There's a remote feeling to Jalil Lespert's bio-pic of Yves Saint Laurent, the French fashion designer who died in 2008, that suits the world the man apparently lived in -- the louche luxury of what used to be called the "jet set." While at no point should we imagine that we actually learn much about "the genius" at the center of the story, it might be enough to vicariously experience the furious flutter of the beautiful exotics who populate the ateliers and nightclubs in which he dwelt. Yves Saint Laurent does a wonderful job of conjuring up a fever dream of the version of the '60s and '70s experienced by the beautiful and damned.
As for the man who became the logo, we get a sketchy portrait of a creature too sensitive to handle the mundane details of daily life. Saint Laurent (played here by Pierre Niney) was freed from any adult responsibility by his lover, the industrialist and art patron Pierre Berge (Guillaume Gallienne), who took over all practical aspects of the designer's life in the early 1960s.
Yves Saint Laurent
86 Cast: Pierre Niney, Guillaume Gallienne, Charlotte Le Bon, Laura Smet, Nikolai Kinski
Director: Jalil Lespert
Rating: R, for sexual content and drug use
Running time: 106 minutes
In French with English subtitles
Structured similarly to the 2010 documentary L'amour fou, Lespert's film begins after Saint Laurent's death, with an aged Berge preparing to auction off most of the art the couple acquired during their years together -- a sale that would ultimately net more than $484 million -- and reminiscing about his life with the artist. While voice-over is used sparingly, the story that unfolds is decidedly Berge's version, so much that I wondered whether he collaborated with the writers. (If he did, the fact is not reflected in the film's credits.)
We flash back to 1958, with 21-year-old Saint Laurent -- then Christian Dior's top assistant -- visiting his family in Oran in troubled Algeria. Painfully introverted, the ascetic Saint Laurent is driven to draw and drape, but is useless in other situations. Back in Paris after Dior's death, he becomes the house's head designer, with the more pragmatic duties delegated to other members of the staff.
Saint Laurent and Berge connect erotically after a dinner meeting arranged so Saint Laurent could meet his favorite painter, Bernard Buffet, who was then Berge's lover. (Buffet's 1958 portrait of the designer figures prominently in the film.) Soon Berge installs Saint Laurent in his opulent apartment.
In 1960, after a disastrous collection and presumably some behind-the-scenes political manipulation by Dior head Marcel Boussac, Saint Laurent is conscripted into the French Army to fight in Algeria. This leads, in short order, to a nervous breakdown, Saint Laurent's firing by Boussac, a stay in a military psychiatric hospital (where Saint Laurent undergoes off-camera electroshock therapy) and finally Berge's pledge to take over all aspects of his lover's life except his design work. They sue Boussac and the house of Dior for breach of contract, and with the proceeds from the lawsuit (and an infusion of cash from an "Atlanta billionaire" -- an unnamed J. Mack Robinson) are able to start their fashion house, Yves Saint Laurent YSL.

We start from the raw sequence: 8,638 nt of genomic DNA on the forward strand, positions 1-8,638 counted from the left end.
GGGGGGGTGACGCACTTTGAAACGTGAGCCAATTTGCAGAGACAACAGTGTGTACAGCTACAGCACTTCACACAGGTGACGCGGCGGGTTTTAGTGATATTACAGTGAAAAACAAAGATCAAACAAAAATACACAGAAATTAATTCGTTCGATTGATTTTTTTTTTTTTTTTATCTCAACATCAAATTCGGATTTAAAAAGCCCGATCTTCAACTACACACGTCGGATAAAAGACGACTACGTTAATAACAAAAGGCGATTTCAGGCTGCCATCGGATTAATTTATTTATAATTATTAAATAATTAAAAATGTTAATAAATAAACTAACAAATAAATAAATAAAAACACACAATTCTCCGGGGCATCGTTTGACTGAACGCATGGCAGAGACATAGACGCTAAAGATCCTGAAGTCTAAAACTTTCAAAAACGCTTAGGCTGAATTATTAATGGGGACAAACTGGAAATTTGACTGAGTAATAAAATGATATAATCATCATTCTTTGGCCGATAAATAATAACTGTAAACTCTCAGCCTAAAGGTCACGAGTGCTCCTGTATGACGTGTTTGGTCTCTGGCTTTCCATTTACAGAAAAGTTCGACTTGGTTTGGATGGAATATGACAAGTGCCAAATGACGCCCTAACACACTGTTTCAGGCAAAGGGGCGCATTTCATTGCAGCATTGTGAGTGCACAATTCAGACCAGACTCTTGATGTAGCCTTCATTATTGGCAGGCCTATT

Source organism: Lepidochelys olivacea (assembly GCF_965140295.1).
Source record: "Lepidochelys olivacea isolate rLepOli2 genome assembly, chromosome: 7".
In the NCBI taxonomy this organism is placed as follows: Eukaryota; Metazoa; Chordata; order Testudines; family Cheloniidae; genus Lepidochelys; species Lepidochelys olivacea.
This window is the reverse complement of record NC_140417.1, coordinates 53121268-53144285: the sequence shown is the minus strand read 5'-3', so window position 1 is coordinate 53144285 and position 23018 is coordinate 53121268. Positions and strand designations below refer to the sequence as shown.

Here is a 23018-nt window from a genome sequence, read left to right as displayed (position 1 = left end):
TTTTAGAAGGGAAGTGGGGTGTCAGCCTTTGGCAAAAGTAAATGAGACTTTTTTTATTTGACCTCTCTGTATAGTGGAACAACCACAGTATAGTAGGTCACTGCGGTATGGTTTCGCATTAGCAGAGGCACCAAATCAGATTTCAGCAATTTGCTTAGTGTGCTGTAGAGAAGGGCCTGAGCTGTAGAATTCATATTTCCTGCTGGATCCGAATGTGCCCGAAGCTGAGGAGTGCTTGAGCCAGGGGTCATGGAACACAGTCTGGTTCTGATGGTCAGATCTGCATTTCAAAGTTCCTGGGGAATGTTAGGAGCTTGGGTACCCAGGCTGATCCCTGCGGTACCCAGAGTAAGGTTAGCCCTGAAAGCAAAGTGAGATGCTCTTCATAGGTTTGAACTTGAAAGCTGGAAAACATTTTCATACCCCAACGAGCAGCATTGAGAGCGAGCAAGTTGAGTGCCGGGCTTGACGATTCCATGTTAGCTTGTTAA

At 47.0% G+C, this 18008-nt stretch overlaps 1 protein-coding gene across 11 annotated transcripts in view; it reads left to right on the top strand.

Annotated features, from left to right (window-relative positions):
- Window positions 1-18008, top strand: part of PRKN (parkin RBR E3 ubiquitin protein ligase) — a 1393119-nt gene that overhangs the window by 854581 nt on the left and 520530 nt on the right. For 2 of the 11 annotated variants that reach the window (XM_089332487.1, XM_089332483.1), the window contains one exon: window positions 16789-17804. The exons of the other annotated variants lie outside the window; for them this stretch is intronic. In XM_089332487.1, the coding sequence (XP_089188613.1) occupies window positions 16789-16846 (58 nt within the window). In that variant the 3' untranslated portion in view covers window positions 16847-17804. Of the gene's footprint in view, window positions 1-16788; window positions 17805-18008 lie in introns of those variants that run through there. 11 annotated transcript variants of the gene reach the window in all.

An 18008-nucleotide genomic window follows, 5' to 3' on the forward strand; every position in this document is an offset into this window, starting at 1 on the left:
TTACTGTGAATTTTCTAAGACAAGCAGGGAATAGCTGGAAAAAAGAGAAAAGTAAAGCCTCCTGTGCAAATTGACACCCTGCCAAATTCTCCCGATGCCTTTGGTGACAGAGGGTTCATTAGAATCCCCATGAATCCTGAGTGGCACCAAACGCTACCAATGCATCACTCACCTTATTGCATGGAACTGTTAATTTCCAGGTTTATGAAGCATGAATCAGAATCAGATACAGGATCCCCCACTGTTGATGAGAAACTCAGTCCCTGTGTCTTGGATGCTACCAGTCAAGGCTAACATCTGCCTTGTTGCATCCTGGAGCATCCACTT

Then the '60s and '70s ensue. Hairstyles and fashions proliferate, and the increasingly hedonistic and self-medicating Saint Laurent is caught up in the turbulent times. Stressed out by having to produce four collections a year, Saint Laurent retreats periodically to Marrakesh, where he hangs out with notables such as Karl Lagerfeld and Andy Warhol. Through it all, Berge remains a steadfast presence, the long-suffering baby sitter to an increasingly enfant terrible.
That said, we don't really get much of a sense of the interior life of Saint Laurent, although Niney projects an appropriately gleaming facade. He reminds me a little of the character actor Crispin Glover, albeit with the rough edges sanded down. Like the models he works with, he's a blank screen onto which others project their desires. He's more convincing as an obscure object of desire than as a creative dynamo, though since the story is being told from Berge's perspective that's perhaps appropriate.
As Berge, Gallienne is a magnet for our empathy, the put-upon spouse who sublimates himself for the sake of his partner's obsessions. While the film doesn't make this quite clear, Saint Laurent and Berge "divorced" in 1976, but he continued to handle Saint Laurent's business affairs for the rest of the designer's life, and even afterward. But Yves Saint Laurent doesn't really cohere as a love story -- or even as the story of a l'amour fou.
It's best received as an idealized portrait of a time, and of the strange characters that time created. It looks gorgeous, like a feature-length fashion ad -- it shows us an impossible world, beyond our aspirations.
Some place where we do not belong; where no one really does.
MovieStyle on 09/05/2014